Why Harmony Day is a con… and what about Australian racism it is trying to hide.

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Harmony Day a ‘con job’ to avoid talking about racism

Andrew Jakubowicz, a professor of sociology at the University of Technology Sydney, describes Harmony Day as a “con job” designed to avoid addressing questions about racism.

“It’s all about making people feel that there’s really no problem with people who are different from them, and if you share food from different countries and you dress up in different clothes and everyone sings and dances, then the whole problem of racism disappears,” Professor Jakubowicz said.

“In terms of addressing the causes and processes through which racism is reinforced, it set that back dramatically.

“If you can’t talk about what is actually going on, and address the dynamics that are actually occurring, then you are guaranteeing that they will continue to be problematic and cause deeper and deeper hurt and destructiveness in Australian society.”

Professor Jakubowicz spent 15 years trying to get his hands on the secretive research, commissioned by the Howard government following the Coalition’s 1996 election win, which formed the basis for the launch of Harmony Day.

He says then-opposition leader John Howard opposed the Keating government’s plan to criminalise hate speech, and committed a Liberal government to establishing an “education campaign” instead.

Let’s talk about racism this Harmony Day

The United Nations marks March 21 as the International Day for the Elimination of Racial Discrimination, but we celebrate it as Harmony Day, writes Erwin Renaldi.

Colour photograph of women with heritage from Africa and Asia at a multicultural fashion festival in Tasmania

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“Howard won the election and, soon after that, began the process of trying to work out what to do with his promise,” Professor Jakubowicz said.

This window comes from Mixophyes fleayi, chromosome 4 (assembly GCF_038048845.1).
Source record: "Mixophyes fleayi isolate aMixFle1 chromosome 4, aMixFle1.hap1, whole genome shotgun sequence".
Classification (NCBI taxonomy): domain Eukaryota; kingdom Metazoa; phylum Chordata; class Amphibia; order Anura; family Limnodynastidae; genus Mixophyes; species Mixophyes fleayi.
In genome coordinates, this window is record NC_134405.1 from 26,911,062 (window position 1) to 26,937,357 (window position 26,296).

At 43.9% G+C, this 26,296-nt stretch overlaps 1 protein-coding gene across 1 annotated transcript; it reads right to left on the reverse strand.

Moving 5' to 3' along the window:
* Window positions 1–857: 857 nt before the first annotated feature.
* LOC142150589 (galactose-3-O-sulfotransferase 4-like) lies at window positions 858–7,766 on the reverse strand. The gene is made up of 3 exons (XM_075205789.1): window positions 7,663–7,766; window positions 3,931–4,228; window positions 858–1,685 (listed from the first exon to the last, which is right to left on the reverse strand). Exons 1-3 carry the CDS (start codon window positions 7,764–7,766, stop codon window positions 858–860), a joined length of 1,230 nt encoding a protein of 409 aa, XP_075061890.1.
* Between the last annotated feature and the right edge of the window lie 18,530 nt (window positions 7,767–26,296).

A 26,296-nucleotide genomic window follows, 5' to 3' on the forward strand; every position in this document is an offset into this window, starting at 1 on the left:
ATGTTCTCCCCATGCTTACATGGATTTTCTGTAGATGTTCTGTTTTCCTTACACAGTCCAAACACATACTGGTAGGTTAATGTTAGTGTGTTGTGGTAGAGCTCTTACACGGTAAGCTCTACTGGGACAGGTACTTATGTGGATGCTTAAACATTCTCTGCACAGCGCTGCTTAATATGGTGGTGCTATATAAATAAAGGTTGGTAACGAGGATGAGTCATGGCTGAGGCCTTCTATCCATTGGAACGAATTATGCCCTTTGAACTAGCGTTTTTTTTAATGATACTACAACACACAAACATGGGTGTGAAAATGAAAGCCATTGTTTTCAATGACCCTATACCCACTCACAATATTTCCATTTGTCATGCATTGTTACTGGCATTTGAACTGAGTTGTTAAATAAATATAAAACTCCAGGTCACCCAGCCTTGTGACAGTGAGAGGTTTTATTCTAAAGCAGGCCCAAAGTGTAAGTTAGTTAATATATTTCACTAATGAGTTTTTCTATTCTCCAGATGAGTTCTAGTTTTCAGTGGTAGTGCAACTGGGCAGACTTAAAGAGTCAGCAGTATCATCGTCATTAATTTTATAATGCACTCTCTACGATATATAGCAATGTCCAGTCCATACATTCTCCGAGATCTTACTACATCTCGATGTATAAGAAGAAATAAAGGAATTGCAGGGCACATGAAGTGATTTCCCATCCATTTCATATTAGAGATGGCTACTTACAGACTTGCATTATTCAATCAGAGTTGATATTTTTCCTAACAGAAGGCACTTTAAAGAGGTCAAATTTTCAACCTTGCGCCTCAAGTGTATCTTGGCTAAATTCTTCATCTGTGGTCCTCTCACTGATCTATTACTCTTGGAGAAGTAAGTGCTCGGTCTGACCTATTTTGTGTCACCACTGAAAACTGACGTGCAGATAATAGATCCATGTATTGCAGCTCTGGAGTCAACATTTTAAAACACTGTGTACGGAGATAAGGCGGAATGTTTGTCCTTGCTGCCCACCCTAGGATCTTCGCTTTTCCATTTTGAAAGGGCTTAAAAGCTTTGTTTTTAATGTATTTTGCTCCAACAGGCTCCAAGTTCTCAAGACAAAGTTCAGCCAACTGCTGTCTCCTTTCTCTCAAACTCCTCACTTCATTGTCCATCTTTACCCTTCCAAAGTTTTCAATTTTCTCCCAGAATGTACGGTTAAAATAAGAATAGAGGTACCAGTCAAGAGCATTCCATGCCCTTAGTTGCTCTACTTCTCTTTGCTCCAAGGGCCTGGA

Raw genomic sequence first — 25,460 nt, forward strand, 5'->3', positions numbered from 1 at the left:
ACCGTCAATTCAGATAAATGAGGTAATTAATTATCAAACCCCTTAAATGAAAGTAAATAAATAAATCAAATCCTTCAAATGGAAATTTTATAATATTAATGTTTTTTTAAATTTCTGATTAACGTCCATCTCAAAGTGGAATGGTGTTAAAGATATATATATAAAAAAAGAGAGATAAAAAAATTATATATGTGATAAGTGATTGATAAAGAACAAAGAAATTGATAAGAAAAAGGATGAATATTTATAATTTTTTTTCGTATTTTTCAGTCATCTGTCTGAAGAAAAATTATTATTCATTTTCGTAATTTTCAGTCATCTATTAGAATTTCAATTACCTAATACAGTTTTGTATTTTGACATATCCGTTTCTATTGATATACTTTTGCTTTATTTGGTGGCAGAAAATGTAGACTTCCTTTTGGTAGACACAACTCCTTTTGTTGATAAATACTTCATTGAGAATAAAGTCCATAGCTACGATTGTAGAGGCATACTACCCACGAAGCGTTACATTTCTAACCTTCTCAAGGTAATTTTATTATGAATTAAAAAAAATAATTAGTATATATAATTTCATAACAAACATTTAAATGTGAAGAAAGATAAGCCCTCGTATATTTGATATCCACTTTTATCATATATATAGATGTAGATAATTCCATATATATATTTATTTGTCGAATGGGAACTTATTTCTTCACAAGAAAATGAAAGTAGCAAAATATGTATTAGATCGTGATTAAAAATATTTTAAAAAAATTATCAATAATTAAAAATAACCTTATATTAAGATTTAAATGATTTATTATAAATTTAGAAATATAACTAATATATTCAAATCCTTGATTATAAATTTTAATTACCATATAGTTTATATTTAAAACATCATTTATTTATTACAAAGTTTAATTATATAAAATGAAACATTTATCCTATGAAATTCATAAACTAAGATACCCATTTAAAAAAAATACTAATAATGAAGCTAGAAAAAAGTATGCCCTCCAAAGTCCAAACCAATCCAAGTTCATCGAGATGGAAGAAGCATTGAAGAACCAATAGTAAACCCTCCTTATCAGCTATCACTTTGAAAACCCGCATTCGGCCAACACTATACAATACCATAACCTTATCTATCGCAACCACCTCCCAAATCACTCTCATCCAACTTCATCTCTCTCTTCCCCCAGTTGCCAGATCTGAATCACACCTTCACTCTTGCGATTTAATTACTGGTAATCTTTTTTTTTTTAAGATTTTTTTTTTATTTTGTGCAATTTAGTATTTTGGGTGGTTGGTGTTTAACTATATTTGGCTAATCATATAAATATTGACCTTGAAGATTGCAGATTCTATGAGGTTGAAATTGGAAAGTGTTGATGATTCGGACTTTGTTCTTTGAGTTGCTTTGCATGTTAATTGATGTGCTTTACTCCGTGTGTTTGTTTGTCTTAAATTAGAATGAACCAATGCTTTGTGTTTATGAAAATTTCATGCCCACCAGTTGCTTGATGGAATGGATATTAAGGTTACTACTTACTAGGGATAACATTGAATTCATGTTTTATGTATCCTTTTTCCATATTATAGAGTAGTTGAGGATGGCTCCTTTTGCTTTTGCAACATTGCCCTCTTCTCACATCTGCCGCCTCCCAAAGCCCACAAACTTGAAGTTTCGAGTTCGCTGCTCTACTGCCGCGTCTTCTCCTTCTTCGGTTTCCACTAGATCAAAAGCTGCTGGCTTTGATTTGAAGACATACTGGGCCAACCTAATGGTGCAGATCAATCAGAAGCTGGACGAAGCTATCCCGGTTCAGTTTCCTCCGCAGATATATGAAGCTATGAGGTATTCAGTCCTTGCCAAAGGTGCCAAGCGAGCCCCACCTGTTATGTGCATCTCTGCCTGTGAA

Against the backdrop of a growing One Nation and a push against political correctness, the Howard government commissioned surveys into race and racism.

“What they came up with was something that shouldn’t have surprised them but worried the researchers, and it definitely spooked the government,” he said.

Professor Jakubowicz says the study found “racism in general was quite widespread in the Australian community, particularly against Indigenous people, but also against immigrants”, but there was “antipathy” towards addressing the problem.

“In the research, the researchers came across this notion that the only term that they could get a majority support for in qualitative and quantitative research was that people supported the idea of a harmonious society,” he said.

“The harmonious society depended on other people not behaving in ways that made me, you, I, discomforted.

“That’s where Harmony Day came from.”


https://andrewjakubowicz.com/publications/antiracism1998/ and https://andrewjakubowicz.com/publications/living-in-harmony-1998-2001-campaign-and-evaluation